The film is told in past and present moments with the past moments chronicled over a number of months and the present over just 24 hours. Why did you decide to tell the story this way?

The film deals in contrast: man/woman; love/hate; light/darkness; film/video, etc.

This same duality lives in the film's temporal structure. I wanted the film to play like a memory, with the past being long-term memory and the present being short-term memory. I've always been fascinated by what time does to experience. It seems to amplify it and embellish it. A simple moment can be remembered as something momentous. At the same time, I am amazed when time and moments fall through my grasp in my present existence. For instance, when I'm driving, 20 minutes feel like 20 seconds. Where does the time go?

I wanted to deal with these amplifications of time, and ellipses of time, in a cinematic way.

Describe the casting process and why location played such an important role in the film?

From the beginning I had always said that I wanted this film to be honest and to feature real people and real situations, rather than actors, whenever possible.

Location scouting and casting became part of the same process.

To cast the movers, we visited a number of moving companies in the New York area, not only looking for the ideal location, but also for the ideal movers. We auditioned the folks who worked at each of them. Jamie Benatti, whose family has owned Steinway movers for over 50 years, turned out to be the perfect boss, and one of his employees, Marshall Johnson, fit the role of Charlie (now Marshall).

We scheduled the moving scenes on May 1st, when our cinematographer Andrij Parekh was moving from his one-bedroom apt. in the East Village to Park Slope. We hired Steinway to do the move. Ryan reported to Steinway that morning, and worked with Jamie and Marshall all day moving Andrij's possessions into his new home.

Similarly, we filmed all of the retirement home scenes at Wayne Delaware Manor, an assisted-living facility in Pennsylvania. All of the background lived there, and we kept a low profile, taking over an empty room to film our scenes.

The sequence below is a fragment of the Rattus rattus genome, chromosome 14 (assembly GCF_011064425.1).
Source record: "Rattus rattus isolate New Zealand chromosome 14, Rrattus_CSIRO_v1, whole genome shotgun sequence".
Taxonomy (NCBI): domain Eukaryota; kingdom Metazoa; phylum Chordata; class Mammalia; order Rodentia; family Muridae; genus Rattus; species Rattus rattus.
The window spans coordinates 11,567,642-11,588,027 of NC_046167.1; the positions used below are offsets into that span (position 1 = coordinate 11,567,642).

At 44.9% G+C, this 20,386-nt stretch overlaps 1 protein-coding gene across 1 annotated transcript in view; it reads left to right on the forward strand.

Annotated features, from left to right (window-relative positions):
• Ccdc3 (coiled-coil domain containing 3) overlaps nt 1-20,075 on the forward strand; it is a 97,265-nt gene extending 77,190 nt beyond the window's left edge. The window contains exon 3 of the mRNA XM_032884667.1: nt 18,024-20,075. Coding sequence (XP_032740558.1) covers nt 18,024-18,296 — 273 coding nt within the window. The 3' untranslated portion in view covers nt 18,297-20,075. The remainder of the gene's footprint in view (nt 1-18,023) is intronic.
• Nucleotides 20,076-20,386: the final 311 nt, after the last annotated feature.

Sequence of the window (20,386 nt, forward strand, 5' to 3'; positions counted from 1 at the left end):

In the same way, we filmed the abortion scenes in a real Planned Parenthood clinic, using real personnel. Michelle went through the entire process in character, as though she was a regular person undergoing the procedure. In order to heighten the sense of intimacy, the crew was limited to me, as camera operator, and Mariela Comitini, our 1st A.D. as boom operator.

On that day we shot 5000' of super 16mm film before lunch.

What format did you shoot the film on?

Back in 2002, I wrote a manifesto, outlining the "rules of engagement” for making the film. In production, I adhered to those rules.

We shot the past on super 16mm film. 100% handheld. Using one 25mm lens. The idea was to create a visceral film that mirrored the physicality and youthfulness of our characters. Freedom. Opportunity.

We shot the present on two red cameras. The cameras were always affixed to tripods and placed as far away from the actors at all times. We affixed long lenses to achieve the suffocating close-ups. The idea was to create a claustrophobic world of close-ups and gestures, faces and feelings, which would mirror the entrapment our characters faced in their own lives. Consequence. Desperation.

As one of the film's screenwriters, what do you think the essence of the film and its characters are about?

Honesty. Beautiful ugliness. Terrible beauty. Love.